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Decoding Reel Strips

14 August 2006

By John Robison


I came across this web site selling old slot strips. I was wondering if you can perform some "fortune" telling and explain to us the deference's in the two strips.

  1. One has straight across winnings, and the other has patterns of /\ and \/ and -- for the Double Diamond Deluxe. (Could it be for the "Deluxe" part of the game having the Diamonds "fall or raise" into winning combinations?)
  2. How come on the Double Diamond strips the only visible win is the double bars. Could the strips have been cut funny? And should it look like the 5X pay strips, with equal wins or is for the programing of the Deluxe part again?
  3. How come on the middle strip of Double Diamond there are two triple bars and the first and third strips have only one triple bar? But, there is also an equal single chance for cherries or Double D's. Yet, the cherries and the 7,7,7 are spaced on the middle strip by 5 and 6 spots not next to each other. Why so far apart on the strip?
  4. I notice 11 spaces on a single strip for a "possible win". By having most (or should I say all) machines going to either video or server-based games, how will the player be able to see if there are actually 11 spots to win from, or will it really matter? A win will still be a win. It just matters how many coins you win and showing it on the reals.
  5. I also saw EPROM chips for Double Diamond for sale. They weren't official IGT. They had hit frequencies ranging from 76% all the way up to 98%. Is there this big a variety in the casinos?

This correspondent attached two JPGs of reel strips from two machines. One was a set of reels strips from a 5 Times Pay machine and the other a set of strips from Double Diamond Deluxe Quatermania machine. The diamonds pointing up or down are for the symbols that nudge to the payline, not necessarily into a winning combination.

  1. The reason the set from 5 Times Pay has straight across winning combinations is because all reel strips are the same. On the Quartermania set, the first and third strips are the same and the second is different.
  2. The layout of the symbols on the reel strips is completely irrelevant. The only thing that matters is the number of times each symbol appears on the virtual reels.
  3. The middle strip has one more triple bars symbol than the first and third strips because that's the way the designers laid out the strips. There might be a psychological effect that makes players think the triple bars are more likely on the second strip because it appears twice. But there might not be any reason for it. Again, the only thing that matters is the number of times each symbol appears on the virtual reels. There is nothing to be learned from the number of times symbols appear on the reel strips and the layout of the symbols on the strips.
  4. It doesn't matter today. Most reel strips today are half symbols, half blanks. But the virtual reels may be more than half blank, particularly the third reel.
  5. The numbers you quoted are long-term paybacks, not hit frequencies. Many machines do have such a wide range in long-term paybacks available for them. You might find the 76% payback at the Las Vegas airport, but competition usually keeps the lowest paybacks in casinos closer to 88%. Competition and statutory minimums. Also, all of the machines of a particular denomination in most casinos will have about the same long-term paybacks.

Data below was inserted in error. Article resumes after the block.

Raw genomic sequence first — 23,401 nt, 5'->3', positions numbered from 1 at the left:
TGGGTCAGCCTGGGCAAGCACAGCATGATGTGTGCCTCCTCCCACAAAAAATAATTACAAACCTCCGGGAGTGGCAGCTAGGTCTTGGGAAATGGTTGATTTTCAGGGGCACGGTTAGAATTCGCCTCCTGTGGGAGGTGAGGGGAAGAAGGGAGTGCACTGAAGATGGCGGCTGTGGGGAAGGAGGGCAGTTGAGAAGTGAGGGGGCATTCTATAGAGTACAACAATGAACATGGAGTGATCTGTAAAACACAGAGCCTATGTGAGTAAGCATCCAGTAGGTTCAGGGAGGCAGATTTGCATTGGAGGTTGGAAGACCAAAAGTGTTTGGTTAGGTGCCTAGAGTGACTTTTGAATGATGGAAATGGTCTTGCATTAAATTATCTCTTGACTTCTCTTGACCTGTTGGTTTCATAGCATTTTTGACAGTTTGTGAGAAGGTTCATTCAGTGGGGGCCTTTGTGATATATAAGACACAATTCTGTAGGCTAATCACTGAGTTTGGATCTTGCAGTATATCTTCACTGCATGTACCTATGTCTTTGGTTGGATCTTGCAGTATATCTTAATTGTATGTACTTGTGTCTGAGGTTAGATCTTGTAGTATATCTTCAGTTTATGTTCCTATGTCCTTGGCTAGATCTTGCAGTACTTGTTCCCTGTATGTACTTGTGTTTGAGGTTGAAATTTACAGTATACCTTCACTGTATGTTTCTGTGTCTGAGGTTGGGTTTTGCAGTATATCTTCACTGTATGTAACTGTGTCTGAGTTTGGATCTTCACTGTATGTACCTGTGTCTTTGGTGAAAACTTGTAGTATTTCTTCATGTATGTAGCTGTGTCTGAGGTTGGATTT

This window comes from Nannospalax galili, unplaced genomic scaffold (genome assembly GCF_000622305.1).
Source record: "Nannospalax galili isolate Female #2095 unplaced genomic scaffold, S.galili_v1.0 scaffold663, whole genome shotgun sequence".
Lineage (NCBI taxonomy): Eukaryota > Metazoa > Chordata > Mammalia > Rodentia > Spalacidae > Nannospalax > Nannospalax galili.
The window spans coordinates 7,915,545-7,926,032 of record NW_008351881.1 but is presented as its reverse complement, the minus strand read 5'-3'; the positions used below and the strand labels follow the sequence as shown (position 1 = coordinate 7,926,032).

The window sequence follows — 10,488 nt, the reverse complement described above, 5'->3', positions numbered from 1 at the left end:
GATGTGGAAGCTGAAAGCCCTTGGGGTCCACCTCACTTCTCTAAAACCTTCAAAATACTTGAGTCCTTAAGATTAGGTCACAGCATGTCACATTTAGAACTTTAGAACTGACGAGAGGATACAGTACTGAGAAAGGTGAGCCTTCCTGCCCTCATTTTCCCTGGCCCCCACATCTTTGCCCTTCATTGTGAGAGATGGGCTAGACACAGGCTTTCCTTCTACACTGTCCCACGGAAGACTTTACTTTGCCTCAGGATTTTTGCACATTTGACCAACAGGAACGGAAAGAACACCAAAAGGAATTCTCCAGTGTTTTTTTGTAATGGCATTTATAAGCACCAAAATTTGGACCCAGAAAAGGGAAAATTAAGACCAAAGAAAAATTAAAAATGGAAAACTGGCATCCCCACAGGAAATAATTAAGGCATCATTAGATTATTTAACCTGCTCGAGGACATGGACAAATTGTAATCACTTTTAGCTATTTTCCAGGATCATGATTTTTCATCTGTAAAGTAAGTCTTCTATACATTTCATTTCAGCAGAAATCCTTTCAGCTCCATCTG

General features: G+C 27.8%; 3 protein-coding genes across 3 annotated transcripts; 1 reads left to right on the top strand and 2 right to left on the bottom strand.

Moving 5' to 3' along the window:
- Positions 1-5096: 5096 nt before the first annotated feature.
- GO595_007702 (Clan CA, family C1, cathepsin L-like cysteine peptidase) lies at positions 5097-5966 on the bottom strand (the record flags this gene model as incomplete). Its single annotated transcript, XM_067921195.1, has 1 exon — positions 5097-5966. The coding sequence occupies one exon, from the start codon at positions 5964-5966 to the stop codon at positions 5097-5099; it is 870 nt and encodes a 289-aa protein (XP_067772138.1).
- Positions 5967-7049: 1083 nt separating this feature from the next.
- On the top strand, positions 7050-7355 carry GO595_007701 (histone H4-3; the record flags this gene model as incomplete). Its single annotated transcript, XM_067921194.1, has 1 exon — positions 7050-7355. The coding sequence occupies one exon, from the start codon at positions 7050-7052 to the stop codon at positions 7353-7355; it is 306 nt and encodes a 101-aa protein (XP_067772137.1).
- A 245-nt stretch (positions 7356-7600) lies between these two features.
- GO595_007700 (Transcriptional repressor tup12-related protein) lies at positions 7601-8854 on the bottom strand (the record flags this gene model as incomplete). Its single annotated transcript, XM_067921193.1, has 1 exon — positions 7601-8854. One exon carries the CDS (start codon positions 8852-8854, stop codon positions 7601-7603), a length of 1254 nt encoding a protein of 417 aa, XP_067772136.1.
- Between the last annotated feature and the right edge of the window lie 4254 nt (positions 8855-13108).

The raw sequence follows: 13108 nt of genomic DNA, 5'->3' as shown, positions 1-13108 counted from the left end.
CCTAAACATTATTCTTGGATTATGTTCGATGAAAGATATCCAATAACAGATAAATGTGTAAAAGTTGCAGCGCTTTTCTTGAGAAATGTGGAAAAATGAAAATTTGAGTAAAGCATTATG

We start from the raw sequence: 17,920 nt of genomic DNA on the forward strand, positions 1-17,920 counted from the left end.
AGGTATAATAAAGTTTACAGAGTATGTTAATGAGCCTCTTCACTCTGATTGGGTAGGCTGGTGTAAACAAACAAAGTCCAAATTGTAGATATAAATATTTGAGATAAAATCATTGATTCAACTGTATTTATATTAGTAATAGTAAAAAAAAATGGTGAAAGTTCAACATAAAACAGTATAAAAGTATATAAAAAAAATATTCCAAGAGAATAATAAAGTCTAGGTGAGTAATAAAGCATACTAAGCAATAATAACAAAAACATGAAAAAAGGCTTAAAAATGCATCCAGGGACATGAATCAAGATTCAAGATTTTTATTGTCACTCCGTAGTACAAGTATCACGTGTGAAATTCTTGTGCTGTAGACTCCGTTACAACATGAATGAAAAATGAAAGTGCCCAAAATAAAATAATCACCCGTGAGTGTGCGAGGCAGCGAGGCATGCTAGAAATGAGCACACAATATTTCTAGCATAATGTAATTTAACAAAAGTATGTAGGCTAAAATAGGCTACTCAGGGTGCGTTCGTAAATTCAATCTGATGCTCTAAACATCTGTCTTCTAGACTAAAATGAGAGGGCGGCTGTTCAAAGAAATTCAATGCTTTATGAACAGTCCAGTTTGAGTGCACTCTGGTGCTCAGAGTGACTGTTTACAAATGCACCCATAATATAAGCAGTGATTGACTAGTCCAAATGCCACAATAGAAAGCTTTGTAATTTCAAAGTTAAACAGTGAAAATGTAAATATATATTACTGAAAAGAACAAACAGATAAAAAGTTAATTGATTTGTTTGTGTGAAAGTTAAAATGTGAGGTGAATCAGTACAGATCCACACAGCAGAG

Best of luck in and out of the casinos,


My question is this, if the slot machine play outcome is controlled by the RNG, why do you see a pattern of payline combinations that repeat very consistently? For example, if you get two blue sevens (Red/White/Blue Slot) on the payline and the third blue seven drops below the payline you could reasonably bet the next spin will have a payline blank on the first position. You would think with the RNG that would not be true.

What's your opinion on this?


Dear Jim,

Two opinions.

First, I think it probably happens much less frequently than you think it does. If you kept careful track of your results, you might find that it doesn't happen consistently.

Second, let's assume that it does happen, say, 65% of the time. If 65% of the virtual stops on the first reel are blanks, then this is exactly what we would expect to happen. This is a lot of blanks for a first reel, so I think the most likely scenario is my first thought.

Best of luck in and out of the casinos,

Send your slot and video poker questions to John Robison, Slot Expert, at Because of the volume of mail I receive, I regret that I can't send a reply to every question. Also be advised that it may take several months for your question to appear in my column.

John Robison
John Robison is an expert on slot machines and how to play them. John is a slot and video poker columnist and has written for many of gaming’s leading publications. He holds a master's degree in computer science from the prestigious Stevens Institute of Technology.

You may hear John give his slot and video poker tips live on The Good Times Show, hosted by Rudi Schiffer and Mike Schiffer, which is broadcast from Memphis on KXIQ 1180AM Friday afternoon from from 2PM to 5PM Central Time. John is on the show from 4:30 to 5. You can listen to archives of the show on the web anytime.

Books by John Robison:

The Slot Expert's Guide to Playing Slots